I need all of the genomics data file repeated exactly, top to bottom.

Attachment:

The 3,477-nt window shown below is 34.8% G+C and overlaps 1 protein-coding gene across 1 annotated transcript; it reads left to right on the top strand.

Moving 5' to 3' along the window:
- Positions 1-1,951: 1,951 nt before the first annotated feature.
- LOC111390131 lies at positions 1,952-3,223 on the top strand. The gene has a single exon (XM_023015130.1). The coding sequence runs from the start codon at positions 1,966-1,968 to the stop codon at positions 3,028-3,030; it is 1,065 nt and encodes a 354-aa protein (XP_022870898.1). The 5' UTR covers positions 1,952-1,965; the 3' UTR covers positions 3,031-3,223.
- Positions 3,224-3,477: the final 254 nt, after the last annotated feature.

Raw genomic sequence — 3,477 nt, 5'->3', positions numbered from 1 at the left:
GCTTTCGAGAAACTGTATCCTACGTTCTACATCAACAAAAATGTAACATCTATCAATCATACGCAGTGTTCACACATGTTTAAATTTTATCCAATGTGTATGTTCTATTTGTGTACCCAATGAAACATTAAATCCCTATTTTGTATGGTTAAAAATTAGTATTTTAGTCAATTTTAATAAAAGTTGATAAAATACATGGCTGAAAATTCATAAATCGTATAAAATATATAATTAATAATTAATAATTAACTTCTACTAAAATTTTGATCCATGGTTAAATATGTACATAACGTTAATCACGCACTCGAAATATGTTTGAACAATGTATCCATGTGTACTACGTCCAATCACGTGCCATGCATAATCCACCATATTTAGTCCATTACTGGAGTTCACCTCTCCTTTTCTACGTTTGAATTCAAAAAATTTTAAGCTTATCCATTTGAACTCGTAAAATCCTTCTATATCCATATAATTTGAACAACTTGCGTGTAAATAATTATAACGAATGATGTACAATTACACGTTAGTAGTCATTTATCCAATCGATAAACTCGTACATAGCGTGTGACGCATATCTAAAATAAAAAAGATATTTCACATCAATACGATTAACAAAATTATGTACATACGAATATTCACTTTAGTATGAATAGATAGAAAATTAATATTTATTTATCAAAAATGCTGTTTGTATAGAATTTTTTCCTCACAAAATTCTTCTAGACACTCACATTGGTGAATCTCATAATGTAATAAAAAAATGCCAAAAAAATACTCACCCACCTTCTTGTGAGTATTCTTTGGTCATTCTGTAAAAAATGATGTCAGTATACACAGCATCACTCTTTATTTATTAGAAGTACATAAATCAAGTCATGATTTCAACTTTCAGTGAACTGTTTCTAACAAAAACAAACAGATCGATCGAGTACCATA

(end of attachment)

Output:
The 3,477-nt window shown below is 34.8% G+C and overlaps 1 protein-coding gene across 1 annotated transcript; it reads left to right on the top strand.

Moving 5' to 3' along the window:
- Positions 1-1,951: 1,951 nt before the first annotated feature.
- LOC111390131 lies at positions 1,952-3,223 on the top strand. The gene has a single exon (XM_023015130.1). The coding sequence runs from the start codon at positions 1,966-1,968 to the stop codon at positions 3,028-3,030; it is 1,065 nt and encodes a 354-aa protein (XP_022870898.1). The 5' UTR covers positions 1,952-1,965; the 3' UTR covers positions 3,031-3,223.
- Positions 3,224-3,477: the final 254 nt, after the last annotated feature.

Raw genomic sequence — 3,477 nt, 5'->3', positions numbered from 1 at the left:
GCTTTCGAGAAACTGTATCCTACGTTCTACATCAACAAAAATGTAACATCTATCAATCATACGCAGTGTTCACACATGTTTAAATTTTATCCAATGTGTATGTTCTATTTGTGTACCCAATGAAACATTAAATCCCTATTTTGTATGGTTAAAAATTAGTATTTTAGTCAATTTTAATAAAAGTTGATAAAATACATGGCTGAAAATTCATAAATCGTATAAAATATATAATTAATAATTAATAATTAACTTCTACTAAAATTTTGATCCATGGTTAAATATGTACATAACGTTAATCACGCACTCGAAATATGTTTGAACAATGTATCCATGTGTACTACGTCCAATCACGTGCCATGCATAATCCACCATATTTAGTCCATTACTGGAGTTCACCTCTCCTTTTCTACGTTTGAATTCAAAAAATTTTAAGCTTATCCATTTGAACTCGTAAAATCCTTCTATATCCATATAATTTGAACAACTTGCGTGTAAATAATTATAACGAATGATGTACAATTACACGTTAGTAGTCATTTATCCAATCGATAAACTCGTACATAGCGTGTGACGCATATCTAAAATAAAAAAGATATTTCACATCAATACGATTAACAAAATTATGTACATACGAATATTCACTTTAGTATGAATAGATAGAAAATTAATATTTATTTATCAAAAATGCTGTTTGTATAGAATTTTTTCCTCACAAAATTCTTCTAGACACTCACATTGGTGAATCTCATAATGTAATAAAAAAATGCCAAAAAAATACTCACCCACCTTCTTGTGAGTATTCTTTGGTCATTCTGTAAAAAATGATGTCAGTATACACAGCATCACTCTTTATTTATTAGAAGTACATAAATCAAGTCATGATTTCAACTTTCAGTGAACTGTTTCTAACAAAAACAAACAGATCGATCGAGTACCATA